The MS system (4000 QTRAP®; AB Sciex, Redwood City, CA, USA) was operated in positive ion electrospray mode with multiple reaction monitoring (MRM). For carvedilol and IS, the precursor-to-production reactions monitored were m/z 407.2→100.2 and 278.0→58.0, respectively.
Calibration curves covered the concentration range of 0.1–200 ng/mL (R2 >0.999). Using this assay, interday accuracy ranged from 100.35% to 110.73%, and interday precision, expressed as percent coefficient of variation (%CV), ranged from 3.82% to 12.92%. In addition, intraday accuracy and precision (%CV) ranged from 102.31% to 106.93%, and from 3.10% to 10.02%, respectively.
Pharmacokinetic assessment and statistical analysis
The plasma concentration–time profiles of carvedilol of each subject were analyzed by a noncompartmental method using WinNonlin® 6.1 (Pharsight Corporation, Mountain View, CA, USA). All analyses were made using actual times of sampling. The peak plasma concentration (Cmax) and time at Cmax (tmax) were determined from the observed values. The terminal elimination rate constant (λz) was estimated by linear regression of the terminal log-linear portion of the plasma concentration–time curves. The area under the time–concentration curve (AUC) from time 0 to the last measurable time (AUClast) was calculated by the trapezoidal rule, and the AUC extrapolated to infinity (AUCinf) was obtained AUClast + Clast/λz (Clast: the last quantifiable concentration). The t½β was calculated for each participant as ln(2)/λz.
All statistical analyses were performed using SAS® 9.3 (SAS Korea, Gangnam-gu, Seoul, Republic of Korea) and WinNonlin® 6.1 (Pharsight Corporation, Mountain View, CA, USA). Demographic data and pharmacokinetic parameters were summarized using descriptive statistics.
The dose proportionality of carvedilol over the dose range 8–128 mg was assessed by fitting a power model. The power model assumes a linear relationship between natural log-transformed pharmacokinetic exposure parameter (AUClast, AUCinf, and Cmax) and natural log-transformed dose; ln(PK) = β0 + β1 − ln(dose). The proportionality constant (β1) and its corresponding 90% confidence interval (CI) were compared with the modified acceptance range; lower limit as 1+(ln(0.8)/ln(r)) and upper limit as 1+(ln(1.25)/ln(r)), where r was the maximal dose ratio for the study.15–17 In this study, the maximal dose ratio was 16 (128/8), so the acceptance range was 0.9195–1.0805.
In addition to the power model, analysis of variance (ANOVA) model with factors for sequence, subject within sequence, period, and treatment were used to investigate the natural log-transformed, dose-normalized pharmacokinetic parameters including AUClast, AUCinf, and Cmax.18 P-values <0.05 were deemed to indicate statistical significance.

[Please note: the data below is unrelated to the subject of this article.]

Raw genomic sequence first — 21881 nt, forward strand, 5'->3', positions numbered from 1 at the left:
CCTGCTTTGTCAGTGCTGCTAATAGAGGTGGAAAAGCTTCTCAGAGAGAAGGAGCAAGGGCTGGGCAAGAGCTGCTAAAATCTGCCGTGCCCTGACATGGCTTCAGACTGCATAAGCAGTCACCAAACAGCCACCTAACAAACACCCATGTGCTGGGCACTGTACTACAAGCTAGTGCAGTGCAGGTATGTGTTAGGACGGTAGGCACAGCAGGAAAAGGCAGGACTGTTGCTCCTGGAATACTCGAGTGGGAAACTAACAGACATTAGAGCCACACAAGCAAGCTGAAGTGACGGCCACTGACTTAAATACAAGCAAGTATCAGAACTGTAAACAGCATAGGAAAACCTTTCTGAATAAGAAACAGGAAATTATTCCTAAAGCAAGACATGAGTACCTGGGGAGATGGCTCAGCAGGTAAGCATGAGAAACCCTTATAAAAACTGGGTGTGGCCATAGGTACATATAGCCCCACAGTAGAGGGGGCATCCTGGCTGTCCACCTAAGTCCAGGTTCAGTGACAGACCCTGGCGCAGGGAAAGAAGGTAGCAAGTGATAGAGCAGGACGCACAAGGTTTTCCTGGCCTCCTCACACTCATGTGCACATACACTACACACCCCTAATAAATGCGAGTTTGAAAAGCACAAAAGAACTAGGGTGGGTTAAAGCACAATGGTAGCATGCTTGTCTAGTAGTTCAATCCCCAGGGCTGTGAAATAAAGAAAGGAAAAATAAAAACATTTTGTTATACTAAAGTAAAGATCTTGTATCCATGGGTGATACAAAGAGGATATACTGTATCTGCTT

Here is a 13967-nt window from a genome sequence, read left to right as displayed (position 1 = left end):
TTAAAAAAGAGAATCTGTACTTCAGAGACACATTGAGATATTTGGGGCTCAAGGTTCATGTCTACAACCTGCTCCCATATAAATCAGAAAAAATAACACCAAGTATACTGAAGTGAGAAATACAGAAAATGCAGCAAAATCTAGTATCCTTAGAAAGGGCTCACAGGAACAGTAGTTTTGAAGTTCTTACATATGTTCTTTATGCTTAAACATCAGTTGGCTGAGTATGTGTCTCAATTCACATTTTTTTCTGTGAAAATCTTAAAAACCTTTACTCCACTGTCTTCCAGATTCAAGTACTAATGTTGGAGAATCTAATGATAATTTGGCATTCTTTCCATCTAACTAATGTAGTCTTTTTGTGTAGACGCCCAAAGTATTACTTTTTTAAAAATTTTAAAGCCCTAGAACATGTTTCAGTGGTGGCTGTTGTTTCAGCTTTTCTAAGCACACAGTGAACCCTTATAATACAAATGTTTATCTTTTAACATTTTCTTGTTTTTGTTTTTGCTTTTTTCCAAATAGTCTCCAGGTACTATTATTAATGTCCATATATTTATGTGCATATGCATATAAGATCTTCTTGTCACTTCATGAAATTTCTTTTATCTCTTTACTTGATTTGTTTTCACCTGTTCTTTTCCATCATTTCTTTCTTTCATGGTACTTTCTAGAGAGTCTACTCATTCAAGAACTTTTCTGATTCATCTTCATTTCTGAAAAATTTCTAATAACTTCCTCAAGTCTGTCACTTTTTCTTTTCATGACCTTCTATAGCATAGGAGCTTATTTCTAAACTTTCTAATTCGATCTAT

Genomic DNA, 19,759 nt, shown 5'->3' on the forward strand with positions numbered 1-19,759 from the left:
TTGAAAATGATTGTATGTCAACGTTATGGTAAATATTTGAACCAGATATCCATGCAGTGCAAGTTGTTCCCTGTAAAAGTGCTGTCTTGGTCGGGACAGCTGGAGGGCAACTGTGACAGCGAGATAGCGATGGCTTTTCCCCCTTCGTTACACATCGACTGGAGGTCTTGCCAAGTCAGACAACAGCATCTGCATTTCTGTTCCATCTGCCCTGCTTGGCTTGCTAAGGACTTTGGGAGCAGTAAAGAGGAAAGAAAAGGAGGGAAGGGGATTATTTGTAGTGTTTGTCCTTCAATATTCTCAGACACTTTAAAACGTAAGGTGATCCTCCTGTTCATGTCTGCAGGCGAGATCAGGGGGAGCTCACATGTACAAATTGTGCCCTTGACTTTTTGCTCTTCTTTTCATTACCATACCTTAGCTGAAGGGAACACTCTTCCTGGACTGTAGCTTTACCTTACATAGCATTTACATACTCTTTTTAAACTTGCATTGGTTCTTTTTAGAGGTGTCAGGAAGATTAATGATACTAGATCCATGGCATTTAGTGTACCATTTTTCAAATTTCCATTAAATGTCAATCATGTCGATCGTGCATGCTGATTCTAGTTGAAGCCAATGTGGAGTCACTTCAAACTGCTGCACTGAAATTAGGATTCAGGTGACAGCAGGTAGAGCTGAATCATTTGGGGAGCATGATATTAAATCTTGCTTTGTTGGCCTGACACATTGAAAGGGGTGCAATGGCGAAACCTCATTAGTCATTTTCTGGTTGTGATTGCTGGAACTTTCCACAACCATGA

A total of 31 healthy Korean volunteers were enrolled, and 30 subjects completed the study. One subject was dropped by the principal investigator for taking concomitant medication without notice. The mean (standard deviation) age of study participants was 25.06±3.55 years, the mean weight was 68.67±7.64 kg, and the mean height was 174.57±6.23 cm.
Thirty subjects, who completed the study, were included for pharmacokinetic analysis. The mean plasma carvedilol concentration–time profile is presented in Figure 2. The geometric mean Cmax increased from 6.93 to 77.04 ng/mL, and the geometric mean AUCinf increased from 60.84 to 703.29 ng·h/mL with an increase in the carvedilol dose from 8 mg to 128 mg (Table 1). Regarding the carvedilol dose, the median tmax was about 6.0 h, and the geometric mean half-life ranged from 6.73 to 7.67 h at each dose level.
Figure 2 Mean (SD) plasma concentration–time curves of carvedilol SR formulations: (A) linear; (B) log-linear.
Carvedilol AUClast, AUCinf, and Cmax were proportional to dose. The plots of the function fitted for the power model with 90% CIs were presented for AUClast, AUCinf, and Cmax in Figure 3. The estimate of the proportionality constant (90% CI) for AUClast, AUCinf, and Cmax were 1.0104 (0.9849–1.0359), 1.0003 (0.9748–1.0258), and 0.9901 (0.9524, 1.0277), respectively. The estimates and 90% CIs all fell within the prespecified range (0.9195–1.0805). When analyzed using the ANOVA model, the dose-adjusted AUClast, AUCinf, and Cmax were not statistically different among all treatments (Tables 2 and 3). Thus, carvedilol systemic exposure was concluded to be dose proportional over the therapeutic dose range of 8–128 mg.